On Sunday our family walked to nearby school grounds. Our daughter, Tamara, ran through the dandelion field, her sunlit dress swaying, messy hair bouncing with each step. And for a moment I was exhilarated.
Past the field and next to the school building, I settled at the base of a blossomed tree. Its shadow stretched far across pea gravel strewn with pink petals and trembling leaf silhouettes.
There came a tickle on my left arm, an ant, and there were many traveling around my legs. But they were too sparse, too tiny and scattered to ruin my relaxation.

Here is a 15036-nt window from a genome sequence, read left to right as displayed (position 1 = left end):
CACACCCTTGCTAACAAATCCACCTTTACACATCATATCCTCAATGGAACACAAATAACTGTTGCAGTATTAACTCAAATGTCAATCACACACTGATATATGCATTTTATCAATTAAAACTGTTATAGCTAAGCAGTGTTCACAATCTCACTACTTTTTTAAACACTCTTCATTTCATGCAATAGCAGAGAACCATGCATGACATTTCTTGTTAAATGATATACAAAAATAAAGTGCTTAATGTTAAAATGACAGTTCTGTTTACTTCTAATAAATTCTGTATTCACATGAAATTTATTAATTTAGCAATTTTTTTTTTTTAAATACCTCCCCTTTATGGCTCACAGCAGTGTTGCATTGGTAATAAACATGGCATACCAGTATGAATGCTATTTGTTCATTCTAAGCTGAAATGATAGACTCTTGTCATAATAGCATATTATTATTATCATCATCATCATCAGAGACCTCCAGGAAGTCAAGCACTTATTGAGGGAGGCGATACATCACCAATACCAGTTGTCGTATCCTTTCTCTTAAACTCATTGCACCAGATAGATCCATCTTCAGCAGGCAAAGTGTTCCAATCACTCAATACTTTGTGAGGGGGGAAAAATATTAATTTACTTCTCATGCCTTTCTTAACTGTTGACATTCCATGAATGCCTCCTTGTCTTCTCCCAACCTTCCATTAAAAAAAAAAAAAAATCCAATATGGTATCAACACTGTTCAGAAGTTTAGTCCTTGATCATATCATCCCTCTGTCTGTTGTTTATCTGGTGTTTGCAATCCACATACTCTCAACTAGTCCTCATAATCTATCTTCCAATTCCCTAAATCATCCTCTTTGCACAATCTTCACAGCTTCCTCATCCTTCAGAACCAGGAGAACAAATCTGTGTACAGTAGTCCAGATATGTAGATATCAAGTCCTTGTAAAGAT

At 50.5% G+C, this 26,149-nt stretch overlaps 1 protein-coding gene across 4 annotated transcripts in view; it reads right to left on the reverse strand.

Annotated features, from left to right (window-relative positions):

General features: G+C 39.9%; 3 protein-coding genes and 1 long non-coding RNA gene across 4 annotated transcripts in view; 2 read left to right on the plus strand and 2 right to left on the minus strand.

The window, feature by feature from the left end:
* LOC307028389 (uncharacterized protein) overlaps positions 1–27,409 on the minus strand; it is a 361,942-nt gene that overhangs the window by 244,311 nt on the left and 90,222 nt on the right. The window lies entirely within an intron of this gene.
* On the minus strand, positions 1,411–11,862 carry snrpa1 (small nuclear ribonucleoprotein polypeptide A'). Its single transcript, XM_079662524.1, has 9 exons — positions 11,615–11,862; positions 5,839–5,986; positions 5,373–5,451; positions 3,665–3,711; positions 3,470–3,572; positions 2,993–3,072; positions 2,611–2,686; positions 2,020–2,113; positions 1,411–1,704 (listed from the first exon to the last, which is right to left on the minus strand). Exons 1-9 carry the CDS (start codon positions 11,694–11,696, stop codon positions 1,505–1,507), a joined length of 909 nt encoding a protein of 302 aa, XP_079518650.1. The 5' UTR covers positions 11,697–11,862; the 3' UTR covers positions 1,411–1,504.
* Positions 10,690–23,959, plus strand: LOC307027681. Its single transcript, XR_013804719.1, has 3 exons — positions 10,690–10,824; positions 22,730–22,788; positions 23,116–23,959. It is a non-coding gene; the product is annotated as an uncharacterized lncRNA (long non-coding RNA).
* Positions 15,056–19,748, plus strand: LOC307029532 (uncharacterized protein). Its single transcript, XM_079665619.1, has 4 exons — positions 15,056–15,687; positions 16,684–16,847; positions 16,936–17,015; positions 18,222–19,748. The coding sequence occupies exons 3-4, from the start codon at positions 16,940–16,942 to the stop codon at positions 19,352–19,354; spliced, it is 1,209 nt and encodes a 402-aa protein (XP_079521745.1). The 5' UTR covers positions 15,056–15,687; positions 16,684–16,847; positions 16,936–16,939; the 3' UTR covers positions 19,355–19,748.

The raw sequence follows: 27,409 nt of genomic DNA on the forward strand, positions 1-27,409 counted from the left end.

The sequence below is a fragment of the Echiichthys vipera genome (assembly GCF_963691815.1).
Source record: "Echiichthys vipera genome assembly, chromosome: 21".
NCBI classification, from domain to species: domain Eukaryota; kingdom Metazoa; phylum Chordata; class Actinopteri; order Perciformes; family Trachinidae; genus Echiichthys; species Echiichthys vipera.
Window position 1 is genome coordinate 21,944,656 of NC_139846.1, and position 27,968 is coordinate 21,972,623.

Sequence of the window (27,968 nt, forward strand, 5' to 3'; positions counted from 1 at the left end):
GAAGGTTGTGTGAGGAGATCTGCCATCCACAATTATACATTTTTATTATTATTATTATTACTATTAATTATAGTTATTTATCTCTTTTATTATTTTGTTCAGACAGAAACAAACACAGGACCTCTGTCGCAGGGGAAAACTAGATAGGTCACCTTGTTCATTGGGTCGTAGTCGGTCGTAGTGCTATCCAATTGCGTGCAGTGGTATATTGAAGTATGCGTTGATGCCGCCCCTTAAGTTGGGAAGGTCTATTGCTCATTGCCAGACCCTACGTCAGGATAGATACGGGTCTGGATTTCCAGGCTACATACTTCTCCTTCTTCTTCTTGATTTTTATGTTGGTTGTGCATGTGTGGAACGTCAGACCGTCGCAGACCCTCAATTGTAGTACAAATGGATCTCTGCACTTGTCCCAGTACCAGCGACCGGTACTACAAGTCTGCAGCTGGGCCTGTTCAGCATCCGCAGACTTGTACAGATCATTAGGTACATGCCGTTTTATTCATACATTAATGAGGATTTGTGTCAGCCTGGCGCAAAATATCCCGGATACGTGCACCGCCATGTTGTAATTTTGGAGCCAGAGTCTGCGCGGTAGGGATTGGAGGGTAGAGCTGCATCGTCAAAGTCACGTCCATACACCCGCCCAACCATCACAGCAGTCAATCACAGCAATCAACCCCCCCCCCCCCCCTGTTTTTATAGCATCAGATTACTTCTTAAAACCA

In the distance, the soft clang of chain against metal beat rhythmically like a pulse through my veins, like the steady back and forth of the children on swings. Kevin, tall and reddened by toil under sun, awaited the inevitable plea for another push.
I did eventually grow weary of brushing ants off my arms, and the children were getting hot so we walked home again.